anyime you can learn on something cheap you should. If you want to learn guitar and you run out and buy a martin, take it home put it in the closet and never touch it. You are wasting your money. If you go out and buy a Squire and play it everyday, you will realize why you want a better one!

How can you tell if you even will mess with a lathe if you don't have one? These are questions only you really know. 

I have given many people guitars over the years, books, lessons, and they never touched the guitar again. 

Learning to use a lathe effectively will take years. SO if you can't even make yourself learn on this low end, low investment lathe. You will save thousands of dollars from buying a "better" one. On the other hand if you buy this cheap one and use it so much you ware it out, then you are fully justified in spending 2 grand on professional one. 

I always get cheap stuff to learn on. Used, craigslist. Heck I am sure someone else out there has bought a nice lather they keep in thier closet and never use who would make you a really good deal on one. 

Now this guy I have been watching is like some sort of lathe maniac, if you want to see what can be done with a lathe watch this guy. AMAZING

https://www.youtube.com/channel/UCworsKCR-Sx6R6-BnIjS2MA

https://photos.app.goo.gl/9efCAsT0e2u4laTA3


 

living the dream 

https://photos.app.goo.gl/0sUvBqbiFEMH99Dn1

  • Member since
    September, 2012
Posted by GMorrison on Monday, October 09, 2017 11:40 AM

bartenational

I say buy it!

I tend to agree. It's gotta be good for something, and it's not expensive. It doesn't cost much more than a good electric drill, and hey I'd like to hear how you like it.

 

Bill

  • Member since
    July, 2016
  • From: NYC
Posted by Johnny1000 on Monday, October 09, 2017 5:17 PM

GMorrison

 

 
bartenational

I say buy it!

 

 

I tend to agree. It's gotta be good for something, and it's not expensive. It doesn't cost much more than a good electric drill, and hey I'd like to hear how you like it.

 

 

Bill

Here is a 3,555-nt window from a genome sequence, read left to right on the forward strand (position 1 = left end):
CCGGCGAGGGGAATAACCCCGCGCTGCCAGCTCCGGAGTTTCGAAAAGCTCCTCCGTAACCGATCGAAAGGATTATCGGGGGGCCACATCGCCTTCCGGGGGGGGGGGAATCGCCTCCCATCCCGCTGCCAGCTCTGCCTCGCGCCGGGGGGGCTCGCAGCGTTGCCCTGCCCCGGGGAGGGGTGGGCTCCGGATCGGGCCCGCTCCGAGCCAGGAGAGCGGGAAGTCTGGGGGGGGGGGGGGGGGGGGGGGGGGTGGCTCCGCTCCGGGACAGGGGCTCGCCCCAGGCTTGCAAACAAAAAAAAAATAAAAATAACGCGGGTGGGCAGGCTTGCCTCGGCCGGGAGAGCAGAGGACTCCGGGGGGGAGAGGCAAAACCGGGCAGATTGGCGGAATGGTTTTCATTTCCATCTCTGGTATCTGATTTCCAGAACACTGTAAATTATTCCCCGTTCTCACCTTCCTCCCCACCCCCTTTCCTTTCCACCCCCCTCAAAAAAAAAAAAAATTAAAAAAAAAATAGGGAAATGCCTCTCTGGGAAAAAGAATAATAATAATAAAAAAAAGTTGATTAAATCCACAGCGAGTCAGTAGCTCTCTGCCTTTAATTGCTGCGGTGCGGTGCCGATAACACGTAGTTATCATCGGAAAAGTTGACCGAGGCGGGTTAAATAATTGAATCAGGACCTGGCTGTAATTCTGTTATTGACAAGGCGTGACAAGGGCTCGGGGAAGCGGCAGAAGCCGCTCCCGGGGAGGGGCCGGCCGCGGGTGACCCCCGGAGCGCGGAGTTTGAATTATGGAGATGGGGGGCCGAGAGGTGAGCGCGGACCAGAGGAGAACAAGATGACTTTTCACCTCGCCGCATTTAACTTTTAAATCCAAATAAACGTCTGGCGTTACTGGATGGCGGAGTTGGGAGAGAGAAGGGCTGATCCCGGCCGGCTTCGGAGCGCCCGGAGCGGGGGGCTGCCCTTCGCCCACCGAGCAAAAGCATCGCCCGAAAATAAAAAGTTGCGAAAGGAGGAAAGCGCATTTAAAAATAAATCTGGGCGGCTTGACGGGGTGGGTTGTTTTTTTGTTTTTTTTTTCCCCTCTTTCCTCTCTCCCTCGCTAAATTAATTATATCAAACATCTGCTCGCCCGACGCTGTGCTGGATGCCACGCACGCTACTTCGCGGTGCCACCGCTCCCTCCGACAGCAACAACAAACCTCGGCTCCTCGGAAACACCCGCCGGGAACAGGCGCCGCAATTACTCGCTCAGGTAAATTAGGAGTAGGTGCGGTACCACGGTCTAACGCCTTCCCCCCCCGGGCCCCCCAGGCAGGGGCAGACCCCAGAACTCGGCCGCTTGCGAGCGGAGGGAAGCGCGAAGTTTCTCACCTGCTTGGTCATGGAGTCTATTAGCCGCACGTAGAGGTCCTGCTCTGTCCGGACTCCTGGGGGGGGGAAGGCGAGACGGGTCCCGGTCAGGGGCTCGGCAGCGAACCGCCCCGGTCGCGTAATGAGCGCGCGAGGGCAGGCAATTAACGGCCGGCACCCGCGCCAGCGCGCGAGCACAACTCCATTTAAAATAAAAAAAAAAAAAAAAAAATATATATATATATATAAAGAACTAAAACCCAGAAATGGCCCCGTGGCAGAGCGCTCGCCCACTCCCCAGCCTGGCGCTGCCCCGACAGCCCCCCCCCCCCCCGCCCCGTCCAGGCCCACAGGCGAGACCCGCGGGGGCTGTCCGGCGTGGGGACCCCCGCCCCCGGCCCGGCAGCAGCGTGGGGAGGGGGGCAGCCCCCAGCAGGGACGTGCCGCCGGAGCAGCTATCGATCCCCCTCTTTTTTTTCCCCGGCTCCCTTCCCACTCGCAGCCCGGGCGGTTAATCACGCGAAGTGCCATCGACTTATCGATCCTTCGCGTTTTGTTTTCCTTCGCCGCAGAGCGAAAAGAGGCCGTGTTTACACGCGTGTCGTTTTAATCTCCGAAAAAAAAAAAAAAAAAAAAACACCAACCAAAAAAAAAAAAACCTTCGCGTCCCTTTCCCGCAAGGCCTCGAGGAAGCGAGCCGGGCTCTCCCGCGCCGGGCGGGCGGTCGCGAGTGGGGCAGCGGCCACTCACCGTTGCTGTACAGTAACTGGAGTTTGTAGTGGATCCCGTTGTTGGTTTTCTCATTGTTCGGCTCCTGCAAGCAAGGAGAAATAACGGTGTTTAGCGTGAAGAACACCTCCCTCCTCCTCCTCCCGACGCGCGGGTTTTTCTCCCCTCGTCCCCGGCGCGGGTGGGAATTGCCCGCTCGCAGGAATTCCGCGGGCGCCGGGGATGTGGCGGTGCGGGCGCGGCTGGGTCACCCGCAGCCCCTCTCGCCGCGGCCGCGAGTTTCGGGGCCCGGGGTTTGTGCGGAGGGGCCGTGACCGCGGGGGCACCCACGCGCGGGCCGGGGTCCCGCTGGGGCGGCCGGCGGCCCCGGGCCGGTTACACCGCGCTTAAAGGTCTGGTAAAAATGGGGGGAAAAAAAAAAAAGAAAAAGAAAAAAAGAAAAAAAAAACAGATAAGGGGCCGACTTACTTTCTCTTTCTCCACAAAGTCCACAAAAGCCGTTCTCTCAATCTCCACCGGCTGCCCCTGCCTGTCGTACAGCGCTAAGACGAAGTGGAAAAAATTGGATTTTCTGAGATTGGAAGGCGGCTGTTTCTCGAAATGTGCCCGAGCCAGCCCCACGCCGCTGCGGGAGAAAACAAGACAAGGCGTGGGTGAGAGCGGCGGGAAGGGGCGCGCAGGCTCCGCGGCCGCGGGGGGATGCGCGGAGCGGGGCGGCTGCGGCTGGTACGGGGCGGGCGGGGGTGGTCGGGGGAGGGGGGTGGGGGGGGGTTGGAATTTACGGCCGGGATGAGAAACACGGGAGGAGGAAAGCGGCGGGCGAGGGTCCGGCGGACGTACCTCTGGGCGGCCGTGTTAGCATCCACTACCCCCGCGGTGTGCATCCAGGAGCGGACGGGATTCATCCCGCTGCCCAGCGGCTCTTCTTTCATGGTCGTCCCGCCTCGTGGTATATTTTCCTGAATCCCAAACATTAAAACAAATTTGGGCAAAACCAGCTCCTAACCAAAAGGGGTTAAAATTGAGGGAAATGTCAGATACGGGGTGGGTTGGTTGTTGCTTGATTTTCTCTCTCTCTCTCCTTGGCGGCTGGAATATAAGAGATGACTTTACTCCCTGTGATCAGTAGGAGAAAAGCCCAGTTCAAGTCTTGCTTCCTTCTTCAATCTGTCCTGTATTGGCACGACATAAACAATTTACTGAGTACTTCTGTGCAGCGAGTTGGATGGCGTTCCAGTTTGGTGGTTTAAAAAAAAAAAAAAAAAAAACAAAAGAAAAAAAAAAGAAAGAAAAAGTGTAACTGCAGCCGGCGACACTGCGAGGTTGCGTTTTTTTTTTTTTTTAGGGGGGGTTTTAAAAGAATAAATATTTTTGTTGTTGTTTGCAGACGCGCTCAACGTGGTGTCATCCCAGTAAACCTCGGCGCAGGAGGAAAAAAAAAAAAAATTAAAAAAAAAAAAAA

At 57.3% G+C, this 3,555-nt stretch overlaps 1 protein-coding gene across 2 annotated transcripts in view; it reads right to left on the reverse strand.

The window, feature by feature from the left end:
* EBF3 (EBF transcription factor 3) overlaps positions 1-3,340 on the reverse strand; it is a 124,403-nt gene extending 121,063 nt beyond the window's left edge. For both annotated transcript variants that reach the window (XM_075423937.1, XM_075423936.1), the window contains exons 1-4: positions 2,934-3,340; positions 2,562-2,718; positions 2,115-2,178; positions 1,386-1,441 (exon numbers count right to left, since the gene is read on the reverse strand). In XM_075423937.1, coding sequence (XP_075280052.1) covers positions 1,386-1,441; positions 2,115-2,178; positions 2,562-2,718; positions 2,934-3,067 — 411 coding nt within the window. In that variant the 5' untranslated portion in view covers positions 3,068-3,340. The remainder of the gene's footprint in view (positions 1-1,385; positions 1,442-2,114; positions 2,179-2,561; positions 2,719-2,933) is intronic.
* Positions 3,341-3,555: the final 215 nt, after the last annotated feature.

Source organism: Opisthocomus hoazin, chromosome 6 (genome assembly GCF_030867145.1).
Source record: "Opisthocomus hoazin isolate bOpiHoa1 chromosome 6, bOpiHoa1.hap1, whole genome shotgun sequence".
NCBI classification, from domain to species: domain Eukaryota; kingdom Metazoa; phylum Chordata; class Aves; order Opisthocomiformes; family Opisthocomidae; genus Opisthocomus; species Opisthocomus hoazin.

It is tempting...

  • Member since
    July, 2016
  • From: NYC
Posted by Johnny1000 on Wednesday, November 15, 2017 6:51 PM

Update: I finally decided that the lack of speed control on those cheepo lathes was a deal breaker. I was leaning toward just getting a Dremel workstation/faux drillpress. But then, my Dremel only has fast and super fast speeds, and doesn't really get slow enough for a lot of styrene operations, which is probably the main use case.  

But still having this irrational 'need' for some sort of machinist tool, I stumbled on this, for $65:

Gino Development 01-0822 0-8500 rpm TruePower Precision Mini Drill Press with 3 Range Variable Speed Control, 1/4"

https://www.amazon.com/gp/product/B007FY0OQO/

It's small. I haven't measured the runout, but it's precise enough for my needs and is pretty stable. It doesn't take larger bits, but I'm not planning on drilling big holes.

So far I've used it to drill small (70-80 size bits) holes in styrene, brass and aluminum, and also as a cludgey vertical lathe, and it's been completely fine. I got a set of mini mill bits, but haven't yet had the need to mill anything. I know we're not supposed to put sideways force on a drill, but I figure if the material is soft enough (eg: styrene, maybe aluminum) it would be fine. 

The one thing, is that the slowest speed is still pretty fast. So, the whole rationale for why this over the Dremel thing didn't really work out, but I bet this is a whole lot more stable.

I'm saving up for a Taig mini lathe, probably, but in the meantime this soothed some of my machinist longing. 

cheers

-J